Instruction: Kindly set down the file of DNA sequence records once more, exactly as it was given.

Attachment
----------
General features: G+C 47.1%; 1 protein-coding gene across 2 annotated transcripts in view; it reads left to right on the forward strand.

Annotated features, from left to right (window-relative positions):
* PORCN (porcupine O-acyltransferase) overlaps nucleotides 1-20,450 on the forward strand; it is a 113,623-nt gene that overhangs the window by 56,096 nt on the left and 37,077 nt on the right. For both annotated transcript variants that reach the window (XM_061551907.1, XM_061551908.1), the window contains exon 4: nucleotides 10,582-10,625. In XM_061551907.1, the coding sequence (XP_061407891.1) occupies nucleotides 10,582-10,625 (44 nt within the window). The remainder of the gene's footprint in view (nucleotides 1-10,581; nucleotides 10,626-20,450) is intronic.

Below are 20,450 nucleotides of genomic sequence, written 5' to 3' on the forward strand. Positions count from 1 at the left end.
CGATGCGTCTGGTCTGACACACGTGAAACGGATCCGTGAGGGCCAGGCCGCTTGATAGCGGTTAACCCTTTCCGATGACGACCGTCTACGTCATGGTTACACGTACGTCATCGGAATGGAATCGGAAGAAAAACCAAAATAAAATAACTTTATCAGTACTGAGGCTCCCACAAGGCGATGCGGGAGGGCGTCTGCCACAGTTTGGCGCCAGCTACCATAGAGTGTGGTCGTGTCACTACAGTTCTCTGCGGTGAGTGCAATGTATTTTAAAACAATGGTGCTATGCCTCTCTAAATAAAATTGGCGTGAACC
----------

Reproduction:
General features: G+C 47.1%; 1 protein-coding gene across 2 annotated transcripts in view; it reads left to right on the forward strand.

Annotated features, from left to right (window-relative positions):
* PORCN (porcupine O-acyltransferase) overlaps nucleotides 1-20,450 on the forward strand; it is a 113,623-nt gene that overhangs the window by 56,096 nt on the left and 37,077 nt on the right. For both annotated transcript variants that reach the window (XM_061551907.1, XM_061551908.1), the window contains exon 4: nucleotides 10,582-10,625. In XM_061551907.1, the coding sequence (XP_061407891.1) occupies nucleotides 10,582-10,625 (44 nt within the window). The remainder of the gene's footprint in view (nucleotides 1-10,581; nucleotides 10,626-20,450) is intronic.

Below are 20,450 nucleotides of genomic sequence, written 5' to 3' on the forward strand. Positions count from 1 at the left end.
CGATGCGTCTGGTCTGACACACGTGAAACGGATCCGTGAGGGCCAGGCCGCTTGATAGCGGTTAACCCTTTCCGATGACGACCGTCTACGTCATGGTTACACGTACGTCATCGGAATGGAATCGGAAGAAAAACCAAAATAAAATAACTTTATCAGTACTGAGGCTCCCACAAGGCGATGCGGGAGGGCGTCTGCCACAGTTTGGCGCCAGCTACCATAGAGTGTGGTCGTGTCACTACAGTTCTCTGCGGTGAGTGCAATGTATTTTAAAACAATGGTGCTATGCCTCTCTAAATAAAATTGGCGTGAACC